UN criticises treatment of Island children in UK care

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JERSEY’S treatment of children placed in care in the UK has been criticised by the United Nations Committee on the Rights of the Child in a report published yesterday.

The document says that Jersey should develop legislation to safeguard such children and ensure they are placed outside the Island only as a last resort, something children’s commissioner Andrea Le Saint said her office had raised ‘countless times’ with ministers and officials.

The committee took the unusual step of singling the Island out in its response to the UK’s latest reports under the Convention on the Rights of the Child, also recommending that Jersey adopt a child-justice strategy.

This is understood to be the first time that the committee has specifically highlighted what itregards as the Island’s shortcomings under a convention to which Jersey became party by extension of the UK’s ratification in 2014.

Last week, Advocate Darry Robinson – who specialises in bringing action against local government branches in children’s proceedings – said that Jersey risked heading towards another care inquiry unless the situation in the Island changed for the better.

He also called for the practice of placing children in ‘unregistered homes’ to be made a criminal offence, after the latest Jersey Care Commission report revealed that this had taken place.

The children’s commissioner welcomed the UN’s comments, saying her office was delighted to see that specific recommendations had been made to the government in relation to the need for a clear legislative framework governing the placing of children in the UK.

‘This has been the focus of much of our work in recent months, both as an office and in collaboration with independent experts,’ Ms Le Saint said, adding that the matter had been raised with the government ‘some time ago’ and that it pointed to ‘a strong need’ to look urgently at the legal basis and child-rights compatibility of Jersey’s placements away from the Island.

‘It is very heartening to see the UN Committee reaching the same conclusion in dedicating a paragraph to asking Jersey to develop a legislative framework for placing children in alternative care off-island, and ensuring that such placements should only be a “measure of last resort”, which is a fundamental rights issue that we have raised countless times with ministers and relevant officials,’ she added.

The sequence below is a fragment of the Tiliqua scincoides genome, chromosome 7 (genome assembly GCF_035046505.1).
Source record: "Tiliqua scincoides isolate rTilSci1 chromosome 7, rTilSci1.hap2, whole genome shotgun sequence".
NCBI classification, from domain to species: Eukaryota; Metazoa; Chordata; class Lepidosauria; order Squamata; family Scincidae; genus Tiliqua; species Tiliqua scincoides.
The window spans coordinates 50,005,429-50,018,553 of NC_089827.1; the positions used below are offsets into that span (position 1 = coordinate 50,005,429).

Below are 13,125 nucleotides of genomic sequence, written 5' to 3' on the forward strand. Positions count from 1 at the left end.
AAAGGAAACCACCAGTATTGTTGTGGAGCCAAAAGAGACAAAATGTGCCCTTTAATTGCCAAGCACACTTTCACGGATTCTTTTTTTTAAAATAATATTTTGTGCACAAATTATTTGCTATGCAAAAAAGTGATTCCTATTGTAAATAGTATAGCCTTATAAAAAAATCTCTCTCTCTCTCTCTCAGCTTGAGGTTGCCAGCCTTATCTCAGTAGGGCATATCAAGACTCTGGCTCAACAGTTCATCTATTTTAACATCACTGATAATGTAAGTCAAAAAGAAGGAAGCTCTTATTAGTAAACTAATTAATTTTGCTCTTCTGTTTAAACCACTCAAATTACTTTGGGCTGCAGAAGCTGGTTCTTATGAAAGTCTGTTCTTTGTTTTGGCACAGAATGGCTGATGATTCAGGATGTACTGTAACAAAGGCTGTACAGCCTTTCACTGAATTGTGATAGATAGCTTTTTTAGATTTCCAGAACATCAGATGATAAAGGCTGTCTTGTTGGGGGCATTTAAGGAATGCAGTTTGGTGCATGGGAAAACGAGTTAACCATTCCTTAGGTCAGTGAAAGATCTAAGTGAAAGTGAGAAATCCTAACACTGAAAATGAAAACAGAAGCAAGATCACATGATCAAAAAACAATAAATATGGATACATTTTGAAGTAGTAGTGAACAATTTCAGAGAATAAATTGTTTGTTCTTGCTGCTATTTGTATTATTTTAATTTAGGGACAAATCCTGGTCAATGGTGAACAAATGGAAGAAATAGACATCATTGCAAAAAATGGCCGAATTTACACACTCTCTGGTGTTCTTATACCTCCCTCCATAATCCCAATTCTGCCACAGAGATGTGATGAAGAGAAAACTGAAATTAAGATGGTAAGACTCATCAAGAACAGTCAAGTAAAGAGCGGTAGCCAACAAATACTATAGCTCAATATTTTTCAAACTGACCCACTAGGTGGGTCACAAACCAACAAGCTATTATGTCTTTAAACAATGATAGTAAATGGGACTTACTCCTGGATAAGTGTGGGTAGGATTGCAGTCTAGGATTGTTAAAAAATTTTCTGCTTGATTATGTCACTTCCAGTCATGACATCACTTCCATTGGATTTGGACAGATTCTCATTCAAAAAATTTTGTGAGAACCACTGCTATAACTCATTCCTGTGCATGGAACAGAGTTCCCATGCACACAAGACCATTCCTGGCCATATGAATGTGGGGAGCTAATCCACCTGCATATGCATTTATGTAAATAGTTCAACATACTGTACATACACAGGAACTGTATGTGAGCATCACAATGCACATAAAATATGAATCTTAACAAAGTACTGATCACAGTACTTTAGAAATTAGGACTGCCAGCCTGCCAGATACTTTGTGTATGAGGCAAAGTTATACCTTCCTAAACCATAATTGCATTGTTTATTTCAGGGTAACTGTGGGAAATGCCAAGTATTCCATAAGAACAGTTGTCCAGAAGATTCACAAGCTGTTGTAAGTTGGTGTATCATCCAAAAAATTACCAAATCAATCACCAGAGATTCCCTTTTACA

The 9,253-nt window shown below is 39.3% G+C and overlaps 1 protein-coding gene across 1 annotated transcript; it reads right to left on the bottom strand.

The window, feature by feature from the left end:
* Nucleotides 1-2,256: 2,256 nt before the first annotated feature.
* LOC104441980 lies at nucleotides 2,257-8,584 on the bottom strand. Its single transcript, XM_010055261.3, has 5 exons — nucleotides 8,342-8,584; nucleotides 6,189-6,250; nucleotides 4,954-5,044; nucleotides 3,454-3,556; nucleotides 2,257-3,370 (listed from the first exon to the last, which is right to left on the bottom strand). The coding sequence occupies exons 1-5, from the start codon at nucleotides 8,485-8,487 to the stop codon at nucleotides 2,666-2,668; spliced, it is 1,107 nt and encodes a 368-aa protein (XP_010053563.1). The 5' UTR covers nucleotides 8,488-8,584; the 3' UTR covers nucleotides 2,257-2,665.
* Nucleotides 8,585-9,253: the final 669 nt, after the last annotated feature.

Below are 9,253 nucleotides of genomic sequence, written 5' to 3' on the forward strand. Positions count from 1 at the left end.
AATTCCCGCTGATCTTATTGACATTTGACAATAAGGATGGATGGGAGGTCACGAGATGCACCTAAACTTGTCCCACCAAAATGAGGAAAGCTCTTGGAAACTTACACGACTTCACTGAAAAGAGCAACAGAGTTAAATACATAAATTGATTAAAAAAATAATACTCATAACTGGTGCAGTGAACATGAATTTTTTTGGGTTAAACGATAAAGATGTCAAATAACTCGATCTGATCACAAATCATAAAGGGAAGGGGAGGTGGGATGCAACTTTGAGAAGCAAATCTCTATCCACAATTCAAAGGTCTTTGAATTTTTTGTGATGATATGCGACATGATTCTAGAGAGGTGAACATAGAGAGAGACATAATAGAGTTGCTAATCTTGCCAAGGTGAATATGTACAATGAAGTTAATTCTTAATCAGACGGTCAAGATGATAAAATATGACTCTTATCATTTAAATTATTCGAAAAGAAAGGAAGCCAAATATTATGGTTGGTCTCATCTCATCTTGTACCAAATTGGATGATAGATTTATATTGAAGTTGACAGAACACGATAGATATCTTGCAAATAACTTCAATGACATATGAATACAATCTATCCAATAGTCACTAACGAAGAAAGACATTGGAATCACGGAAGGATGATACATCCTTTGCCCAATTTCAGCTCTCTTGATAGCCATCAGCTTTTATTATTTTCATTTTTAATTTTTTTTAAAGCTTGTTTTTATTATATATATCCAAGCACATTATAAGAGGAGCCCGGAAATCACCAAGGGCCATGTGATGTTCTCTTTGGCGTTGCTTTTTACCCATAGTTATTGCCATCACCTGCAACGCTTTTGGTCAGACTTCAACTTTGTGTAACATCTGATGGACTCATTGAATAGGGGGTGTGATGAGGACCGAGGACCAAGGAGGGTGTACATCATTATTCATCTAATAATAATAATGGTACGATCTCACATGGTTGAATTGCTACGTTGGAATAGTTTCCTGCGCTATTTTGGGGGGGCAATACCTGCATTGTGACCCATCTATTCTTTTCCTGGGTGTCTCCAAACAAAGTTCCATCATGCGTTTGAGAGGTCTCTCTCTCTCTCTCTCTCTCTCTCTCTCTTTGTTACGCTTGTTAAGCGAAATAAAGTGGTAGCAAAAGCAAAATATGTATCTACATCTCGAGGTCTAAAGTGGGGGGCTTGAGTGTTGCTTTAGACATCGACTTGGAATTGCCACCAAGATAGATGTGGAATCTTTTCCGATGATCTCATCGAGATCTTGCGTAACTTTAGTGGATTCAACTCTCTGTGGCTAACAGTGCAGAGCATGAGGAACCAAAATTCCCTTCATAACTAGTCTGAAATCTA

Responding to the committee’s report, Assistant Minister for Children and Education Connétable Richard Vibert said it had highlighted Jersey’s progress since 2014, citing the appointment of a children’s commissioner, banning smacking and marriages under 18, and the establishment of a Youth Parliament and Participation Standards so that children’s voices were more widely heard.

‘The report does say, however, that we don’t have a child’s-rights-based approach to the placement of the children in care settings off-Island. We have not been provided with specific evidence on how our current approach falls short and, in the rare circumstances where a child is placed off-Island, we work closely with stakeholders and the courts to ensure that the child’s rights are the heart of any decision made,’ he said.

Home Affairs Minister Helen Miles said that a Youth Justice Strategy was being prepared and was due to be published before the end of this year.

‘It will be based on “Child First” principles, recognising that children are different to adults and should therefore be treated according to their age and particular circumstances, putting them at the heart of service provision, identifying and tackling any impacts on offending, and identifying and promoting influences that help them to move to pro-social, positive behaviour,’ she said.

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